Learn more about the research behind Re-Mission 2 games, designed with the input of more than 120 young cancer patients, at www.re-mission2.org.
Medical Terminology for kids
Simply Sayin (iOS and Android) https://play.google.com/store/apps/details?id=com.mediakube.pch.simplysayin&hl=e
The Simply Sayin’™ app from Phoenix Children’s Hospital uses pictures, sounds, and a child friendly glossary of terms to facilitate clear conversations between the healthcare provider, child, and family. Parents can also use this information to promote positive health care experiences for their children.
LLS Kids coloring and education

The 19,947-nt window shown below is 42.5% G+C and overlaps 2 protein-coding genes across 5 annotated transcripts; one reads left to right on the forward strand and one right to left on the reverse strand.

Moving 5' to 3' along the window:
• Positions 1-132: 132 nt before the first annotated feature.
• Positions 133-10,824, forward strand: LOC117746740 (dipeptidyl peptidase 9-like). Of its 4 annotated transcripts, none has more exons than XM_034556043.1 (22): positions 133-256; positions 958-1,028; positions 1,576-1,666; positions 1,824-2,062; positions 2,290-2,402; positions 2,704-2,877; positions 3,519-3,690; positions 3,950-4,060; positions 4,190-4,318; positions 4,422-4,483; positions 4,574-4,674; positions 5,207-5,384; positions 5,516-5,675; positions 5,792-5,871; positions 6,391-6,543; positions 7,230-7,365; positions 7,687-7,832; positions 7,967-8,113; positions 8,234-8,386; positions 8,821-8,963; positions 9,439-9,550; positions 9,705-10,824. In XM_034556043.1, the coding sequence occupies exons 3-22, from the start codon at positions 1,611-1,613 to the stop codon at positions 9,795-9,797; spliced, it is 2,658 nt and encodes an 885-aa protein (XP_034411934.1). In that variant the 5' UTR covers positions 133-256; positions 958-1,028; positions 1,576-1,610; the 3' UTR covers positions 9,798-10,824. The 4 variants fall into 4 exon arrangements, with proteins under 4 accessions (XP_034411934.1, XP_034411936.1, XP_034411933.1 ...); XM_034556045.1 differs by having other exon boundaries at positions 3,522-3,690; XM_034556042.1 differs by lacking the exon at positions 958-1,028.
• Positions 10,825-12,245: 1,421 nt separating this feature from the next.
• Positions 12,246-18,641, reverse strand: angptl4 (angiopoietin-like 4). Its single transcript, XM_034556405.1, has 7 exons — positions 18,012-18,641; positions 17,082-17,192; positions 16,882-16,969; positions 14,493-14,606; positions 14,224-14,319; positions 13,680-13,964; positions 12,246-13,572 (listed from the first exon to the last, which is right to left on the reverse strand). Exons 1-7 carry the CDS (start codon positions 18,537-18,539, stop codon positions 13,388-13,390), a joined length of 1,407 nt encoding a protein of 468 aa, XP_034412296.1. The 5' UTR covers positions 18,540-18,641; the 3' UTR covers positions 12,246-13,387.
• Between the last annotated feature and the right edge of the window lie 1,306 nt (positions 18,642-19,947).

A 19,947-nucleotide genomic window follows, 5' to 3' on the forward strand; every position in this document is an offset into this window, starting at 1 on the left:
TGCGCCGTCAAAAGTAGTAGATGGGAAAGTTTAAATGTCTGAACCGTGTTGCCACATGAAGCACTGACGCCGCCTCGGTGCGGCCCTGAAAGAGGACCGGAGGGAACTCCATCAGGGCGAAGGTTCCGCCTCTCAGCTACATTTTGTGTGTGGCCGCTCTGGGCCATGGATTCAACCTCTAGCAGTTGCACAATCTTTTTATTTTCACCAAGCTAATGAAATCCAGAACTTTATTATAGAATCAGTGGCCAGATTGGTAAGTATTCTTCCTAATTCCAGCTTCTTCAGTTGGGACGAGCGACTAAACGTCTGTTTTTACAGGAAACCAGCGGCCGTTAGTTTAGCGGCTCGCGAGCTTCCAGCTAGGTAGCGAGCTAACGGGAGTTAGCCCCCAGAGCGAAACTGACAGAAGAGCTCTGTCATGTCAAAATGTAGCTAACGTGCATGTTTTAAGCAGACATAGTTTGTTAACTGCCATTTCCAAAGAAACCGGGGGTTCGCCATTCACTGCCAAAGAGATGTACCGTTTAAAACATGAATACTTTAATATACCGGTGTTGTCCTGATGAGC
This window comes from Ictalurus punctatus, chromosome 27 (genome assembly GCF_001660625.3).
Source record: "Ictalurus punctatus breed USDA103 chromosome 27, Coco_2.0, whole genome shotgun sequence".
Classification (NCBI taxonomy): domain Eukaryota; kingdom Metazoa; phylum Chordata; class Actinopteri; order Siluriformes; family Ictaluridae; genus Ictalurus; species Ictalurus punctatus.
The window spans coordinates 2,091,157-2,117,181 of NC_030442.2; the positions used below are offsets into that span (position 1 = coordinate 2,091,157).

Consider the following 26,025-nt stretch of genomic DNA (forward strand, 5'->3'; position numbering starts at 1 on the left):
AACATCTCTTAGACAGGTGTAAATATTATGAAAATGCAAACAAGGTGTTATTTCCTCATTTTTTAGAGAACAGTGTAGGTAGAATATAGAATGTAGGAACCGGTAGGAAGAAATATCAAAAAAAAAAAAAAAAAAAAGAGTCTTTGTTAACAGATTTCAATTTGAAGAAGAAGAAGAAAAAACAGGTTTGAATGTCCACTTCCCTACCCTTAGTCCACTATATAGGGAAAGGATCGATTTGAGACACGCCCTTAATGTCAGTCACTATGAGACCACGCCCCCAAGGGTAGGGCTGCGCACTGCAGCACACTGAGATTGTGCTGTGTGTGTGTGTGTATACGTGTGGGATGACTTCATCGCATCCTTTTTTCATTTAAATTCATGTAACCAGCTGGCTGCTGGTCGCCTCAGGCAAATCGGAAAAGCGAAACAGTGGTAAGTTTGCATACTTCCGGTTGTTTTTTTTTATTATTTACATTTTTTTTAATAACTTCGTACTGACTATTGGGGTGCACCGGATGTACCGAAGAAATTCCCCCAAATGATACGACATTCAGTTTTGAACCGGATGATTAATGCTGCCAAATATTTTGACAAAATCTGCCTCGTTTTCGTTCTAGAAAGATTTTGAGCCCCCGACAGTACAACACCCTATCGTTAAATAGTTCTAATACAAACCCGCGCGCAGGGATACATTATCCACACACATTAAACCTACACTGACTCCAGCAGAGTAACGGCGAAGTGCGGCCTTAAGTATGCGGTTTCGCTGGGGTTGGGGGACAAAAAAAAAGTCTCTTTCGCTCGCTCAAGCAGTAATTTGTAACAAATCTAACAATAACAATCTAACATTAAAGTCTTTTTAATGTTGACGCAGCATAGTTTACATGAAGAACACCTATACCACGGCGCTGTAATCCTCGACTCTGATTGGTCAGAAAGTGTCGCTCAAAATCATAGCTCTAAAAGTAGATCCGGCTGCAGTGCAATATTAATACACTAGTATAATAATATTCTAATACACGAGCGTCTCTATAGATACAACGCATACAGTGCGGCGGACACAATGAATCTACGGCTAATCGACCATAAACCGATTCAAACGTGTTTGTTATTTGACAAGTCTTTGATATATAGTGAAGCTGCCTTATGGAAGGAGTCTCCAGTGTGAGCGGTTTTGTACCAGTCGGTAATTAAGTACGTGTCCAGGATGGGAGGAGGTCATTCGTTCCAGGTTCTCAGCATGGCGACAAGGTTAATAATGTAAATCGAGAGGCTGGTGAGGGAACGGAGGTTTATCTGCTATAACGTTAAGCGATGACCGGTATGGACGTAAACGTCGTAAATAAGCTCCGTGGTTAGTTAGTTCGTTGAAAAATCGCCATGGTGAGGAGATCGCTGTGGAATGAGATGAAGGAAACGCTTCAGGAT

Try to keep routines, it keeps a sense of normalcy and helps keep kids grounded. This goes for siblings too. This may involve asking others to help but it can help. Know your child’s love language and what comforts them when they are nervous. If you have not heard of loves languages, check out this link https://www.parents.com/parenting/better-parenting/advice/love-languages-of-children/. If they are old enough, ask. Find ways to distract and calm them. Learn how to communicate effectively with each other and set times aside often to check in. As questions and encourage them to express themselves. Try to give choices where you can give them a sense of control. Medicine with or without the fruit roll up? Try to make things fun when you can. For example, water app to stay hydrated, etc. Plant nanny. Keep them posted on treatments and things that change because of this. Find ways to keep them connected with friends- Ex video games. Help them prepare ways to share this information with friends. Find ways to connect with family during hospitalizations etc. Skype, Face Time, Kids messenger (you can talk while playing with games and filters), and the Caribu app can help. Find ways for them to maybe connect with other kids who have cancer that “get it”. Consider support from a therapist, pastor, etc. Don’t be shy about asking for support find ways to help them vent physically, verbally, and activities that calm and distract. Set realistic expectations but still encourage your child to do their best. Also keep limits. They feel better supported with them. Find ways to relax. This is an exhausting journey that effects body, mind, and spirit. Tend to all these parts while learning how everyone recharges. Find support for them through peers, giving ideas to your community who may just not know what support looks like right now. John story.